Sen. Rand Paul (R-KY), who was the only senator to oppose a coronavirus relief package last month, announced Sunday that he has tested positive for the virus.
“He is feeling fine and is in quarantine,” an announcement on his Twitter said. “He is asymptomatic and was tested out of an abundance of caution due to his extensive travel and events.”
It added, “He expects to be back in the Senate after his quarantine period ends and will continue to work for the people of Kentucky at this difficult time.”
In addition to being the only senator to vote against an $8.3 billion emergency coronavirus package, Paul also was one of the eight senators who voted against paid sick leave in a stimulus bill that passed with an overwhelming 90-8 vote last week.
“I think that the paid sick leave is an incentive for businesses to actually let go employees and will make unemployment worse,” Paul, a physician who has a Kentucky-issued medical license, explained to Newsweek.
CNN reported that Paul closed his Capitol Hill offices over a week ago and urged employees to work from home due to concerns over the coronavirus outbreak. Two people who attended the annual Speed Art Museum ball in Kentucky with the senator on March 7 later tested positive for the virus, according to the Courier-Journal.
But despite reportedly being tested roughly a week ago, Paul continued to interact with colleagues and even worked out at the Senate gym—and was swimming in the pool—on Sunday morning, shortly before he received his positive test results, Politico reported.
Paul is the first senator to test positive for the novel coronavirus. Two other members of Congress, Reps. Mario Diaz-Balart (R-FL) and Ben McAdams (D-UT), have also gone public with positive test results.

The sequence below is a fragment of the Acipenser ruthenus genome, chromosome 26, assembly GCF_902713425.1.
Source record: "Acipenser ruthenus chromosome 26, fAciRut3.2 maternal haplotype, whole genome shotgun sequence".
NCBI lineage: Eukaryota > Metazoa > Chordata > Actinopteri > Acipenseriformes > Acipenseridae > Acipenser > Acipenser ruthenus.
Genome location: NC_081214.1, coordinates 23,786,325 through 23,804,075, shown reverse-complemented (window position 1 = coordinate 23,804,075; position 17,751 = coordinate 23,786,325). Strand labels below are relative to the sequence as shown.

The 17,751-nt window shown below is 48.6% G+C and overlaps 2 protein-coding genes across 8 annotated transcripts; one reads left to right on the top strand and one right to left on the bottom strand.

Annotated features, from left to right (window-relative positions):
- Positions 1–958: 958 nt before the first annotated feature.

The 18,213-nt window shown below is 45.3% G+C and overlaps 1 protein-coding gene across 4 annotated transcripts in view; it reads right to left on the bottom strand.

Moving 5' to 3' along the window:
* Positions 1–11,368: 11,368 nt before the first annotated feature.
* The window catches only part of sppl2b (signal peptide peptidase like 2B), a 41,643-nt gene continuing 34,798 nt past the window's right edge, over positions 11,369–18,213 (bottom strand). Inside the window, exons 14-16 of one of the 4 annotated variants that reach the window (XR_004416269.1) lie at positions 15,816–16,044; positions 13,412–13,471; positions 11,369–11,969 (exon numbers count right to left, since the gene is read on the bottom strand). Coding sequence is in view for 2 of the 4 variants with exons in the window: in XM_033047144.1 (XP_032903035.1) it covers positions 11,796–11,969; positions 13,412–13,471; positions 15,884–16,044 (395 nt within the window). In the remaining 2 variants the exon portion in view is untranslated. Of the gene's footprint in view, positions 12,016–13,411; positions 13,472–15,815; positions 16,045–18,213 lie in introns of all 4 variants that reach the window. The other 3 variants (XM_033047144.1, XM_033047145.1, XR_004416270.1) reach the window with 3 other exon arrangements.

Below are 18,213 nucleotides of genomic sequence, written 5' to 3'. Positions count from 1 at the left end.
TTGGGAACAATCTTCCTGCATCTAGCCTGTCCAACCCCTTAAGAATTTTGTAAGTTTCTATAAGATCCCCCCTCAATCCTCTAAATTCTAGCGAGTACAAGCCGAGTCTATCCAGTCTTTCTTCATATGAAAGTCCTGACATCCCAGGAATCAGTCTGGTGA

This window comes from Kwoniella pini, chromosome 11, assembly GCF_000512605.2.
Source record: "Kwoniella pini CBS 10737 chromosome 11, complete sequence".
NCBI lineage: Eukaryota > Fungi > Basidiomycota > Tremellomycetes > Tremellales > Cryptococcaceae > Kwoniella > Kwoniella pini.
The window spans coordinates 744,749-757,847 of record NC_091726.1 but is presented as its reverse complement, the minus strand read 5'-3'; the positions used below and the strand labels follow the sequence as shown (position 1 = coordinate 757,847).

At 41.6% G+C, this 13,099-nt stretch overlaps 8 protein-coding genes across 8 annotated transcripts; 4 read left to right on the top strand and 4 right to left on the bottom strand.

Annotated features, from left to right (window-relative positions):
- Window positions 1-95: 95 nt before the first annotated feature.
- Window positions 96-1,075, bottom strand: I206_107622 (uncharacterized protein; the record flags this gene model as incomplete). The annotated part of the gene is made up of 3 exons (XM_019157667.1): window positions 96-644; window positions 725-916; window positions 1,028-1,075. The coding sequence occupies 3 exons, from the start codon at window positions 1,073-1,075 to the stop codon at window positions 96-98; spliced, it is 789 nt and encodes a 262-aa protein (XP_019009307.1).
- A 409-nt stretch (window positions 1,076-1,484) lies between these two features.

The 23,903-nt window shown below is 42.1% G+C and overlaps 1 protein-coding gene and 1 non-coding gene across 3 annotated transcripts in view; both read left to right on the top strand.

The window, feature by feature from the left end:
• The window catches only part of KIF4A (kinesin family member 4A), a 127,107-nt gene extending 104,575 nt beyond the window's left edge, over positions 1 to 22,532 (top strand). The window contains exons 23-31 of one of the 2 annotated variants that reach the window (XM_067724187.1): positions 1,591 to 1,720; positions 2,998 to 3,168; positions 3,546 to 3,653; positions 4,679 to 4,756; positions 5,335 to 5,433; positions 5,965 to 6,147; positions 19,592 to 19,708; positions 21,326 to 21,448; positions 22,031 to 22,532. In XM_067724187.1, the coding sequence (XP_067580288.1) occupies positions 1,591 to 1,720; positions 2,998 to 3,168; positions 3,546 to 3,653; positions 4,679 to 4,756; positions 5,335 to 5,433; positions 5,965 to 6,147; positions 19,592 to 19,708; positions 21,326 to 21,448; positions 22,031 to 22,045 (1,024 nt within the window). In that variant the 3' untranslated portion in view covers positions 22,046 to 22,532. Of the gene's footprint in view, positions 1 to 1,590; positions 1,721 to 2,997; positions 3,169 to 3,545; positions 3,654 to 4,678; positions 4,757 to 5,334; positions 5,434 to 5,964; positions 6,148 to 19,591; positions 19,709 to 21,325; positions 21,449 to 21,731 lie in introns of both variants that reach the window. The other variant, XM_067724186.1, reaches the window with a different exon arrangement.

According to the World Health Organization, COVID-19, the disease caused by the novel coronavirus, is particularly dangerous for people with lung problems. In August 2019, Paul had part of his lung removed after an altercation with his neighbor Rene Boucher. The two had a long-running dispute over lawn care.
“While it is worldwide, I think there is room for optimism that this thing may plateau out in a few weeks and not be as bad it as it may have been portrayed,” he said to host Neil Cavuto. “We’ve seen pockets of this around the world and even in Italy and Iran where we have it, but none of it is approaching what started in China.”
When asked about institutions taking larger measures to limit the spread of the virus, Paul was resistant to the idea. “I think closing down the Smithsonians would be way too premature and I wouldn’t advise something like that.”
And when Cavuto asked Paul about making personal adjustments to avoid infection, the Senator was particularly defiant. “I mean, I fly all the time and I’m not cutting back on my flying… I was on a plane today,” he said. “I could be wrong and this could be really bad in two or three weeks or a month, but I’m hoping it’s not going to be. I’m not ready to buy all the toilet paper at Target.”
The senator’s father, Dr. Ron Paul, a physician and a former Republican congressman from Texas, published an essay called “The Coronavirus Hoax” last week for the New River Valley News, a local outlet based in Virginia.
“People should ask themselves whether this coronavirus ‘pandemic’ could be a big hoax, with the actual danger of the disease massively exaggerated by those who seek to profit—financially or politically—from the ensuing panic,” the elder Paul wrote.
As of Sunday afternoon, there are 30,000 COVID-19 cases in the U.S., and nearly 400 people have died.